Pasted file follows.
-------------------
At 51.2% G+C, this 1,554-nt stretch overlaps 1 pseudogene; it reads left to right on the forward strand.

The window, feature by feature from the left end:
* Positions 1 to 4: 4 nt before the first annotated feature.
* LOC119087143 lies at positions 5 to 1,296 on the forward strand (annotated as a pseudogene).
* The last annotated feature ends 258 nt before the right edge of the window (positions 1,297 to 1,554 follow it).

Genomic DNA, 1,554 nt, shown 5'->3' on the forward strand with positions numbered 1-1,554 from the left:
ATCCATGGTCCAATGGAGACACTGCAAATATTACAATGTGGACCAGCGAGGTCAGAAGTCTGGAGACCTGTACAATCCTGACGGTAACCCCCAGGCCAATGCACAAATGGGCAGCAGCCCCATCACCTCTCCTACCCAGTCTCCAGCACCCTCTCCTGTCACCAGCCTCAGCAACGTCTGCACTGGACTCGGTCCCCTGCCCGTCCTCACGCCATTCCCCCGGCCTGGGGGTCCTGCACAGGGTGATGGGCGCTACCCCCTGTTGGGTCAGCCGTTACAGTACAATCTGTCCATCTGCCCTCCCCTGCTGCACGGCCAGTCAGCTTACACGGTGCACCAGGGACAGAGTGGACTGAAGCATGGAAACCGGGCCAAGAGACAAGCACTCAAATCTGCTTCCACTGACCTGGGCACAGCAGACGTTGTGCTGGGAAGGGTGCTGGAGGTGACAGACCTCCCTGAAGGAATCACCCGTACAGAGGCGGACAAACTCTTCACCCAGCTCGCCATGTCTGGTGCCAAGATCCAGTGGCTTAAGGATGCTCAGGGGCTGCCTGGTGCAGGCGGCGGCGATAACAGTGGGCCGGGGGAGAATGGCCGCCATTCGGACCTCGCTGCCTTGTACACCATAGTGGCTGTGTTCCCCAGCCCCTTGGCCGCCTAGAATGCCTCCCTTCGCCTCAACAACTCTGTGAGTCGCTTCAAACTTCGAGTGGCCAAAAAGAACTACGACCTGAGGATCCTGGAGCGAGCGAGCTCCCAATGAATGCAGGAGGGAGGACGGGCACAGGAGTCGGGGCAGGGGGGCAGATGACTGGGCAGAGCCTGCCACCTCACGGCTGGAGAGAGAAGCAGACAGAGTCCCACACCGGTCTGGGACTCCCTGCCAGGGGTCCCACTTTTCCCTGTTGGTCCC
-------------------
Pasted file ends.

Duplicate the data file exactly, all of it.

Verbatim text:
At 51.2% G+C, this 1,554-nt stretch overlaps 1 pseudogene; it reads left to right on the forward strand.

The window, feature by feature from the left end:
* Positions 1 to 4: 4 nt before the first annotated feature.
* LOC119087143 lies at positions 5 to 1,296 on the forward strand (annotated as a pseudogene).
* The last annotated feature ends 258 nt before the right edge of the window (positions 1,297 to 1,554 follow it).

Genomic DNA, 1,554 nt, shown 5'->3' on the forward strand with positions numbered 1-1,554 from the left:
ATCCATGGTCCAATGGAGACACTGCAAATATTACAATGTGGACCAGCGAGGTCAGAAGTCTGGAGACCTGTACAATCCTGACGGTAACCCCCAGGCCAATGCACAAATGGGCAGCAGCCCCATCACCTCTCCTACCCAGTCTCCAGCACCCTCTCCTGTCACCAGCCTCAGCAACGTCTGCACTGGACTCGGTCCCCTGCCCGTCCTCACGCCATTCCCCCGGCCTGGGGGTCCTGCACAGGGTGATGGGCGCTACCCCCTGTTGGGTCAGCCGTTACAGTACAATCTGTCCATCTGCCCTCCCCTGCTGCACGGCCAGTCAGCTTACACGGTGCACCAGGGACAGAGTGGACTGAAGCATGGAAACCGGGCCAAGAGACAAGCACTCAAATCTGCTTCCACTGACCTGGGCACAGCAGACGTTGTGCTGGGAAGGGTGCTGGAGGTGACAGACCTCCCTGAAGGAATCACCCGTACAGAGGCGGACAAACTCTTCACCCAGCTCGCCATGTCTGGTGCCAAGATCCAGTGGCTTAAGGATGCTCAGGGGCTGCCTGGTGCAGGCGGCGGCGATAACAGTGGGCCGGGGGAGAATGGCCGCCATTCGGACCTCGCTGCCTTGTACACCATAGTGGCTGTGTTCCCCAGCCCCTTGGCCGCCTAGAATGCCTCCCTTCGCCTCAACAACTCTGTGAGTCGCTTCAAACTTCGAGTGGCCAAAAAGAACTACGACCTGAGGATCCTGGAGCGAGCGAGCTCCCAATGAATGCAGGAGGGAGGACGGGCACAGGAGTCGGGGCAGGGGGGCAGATGACTGGGCAGAGCCTGCCACCTCACGGCTGGAGAGAGAAGCAGACAGAGTCCCACACCGGTCTGGGACTCCCTGCCAGGGGTCCCACTTTTCCCTGTTGGTCCC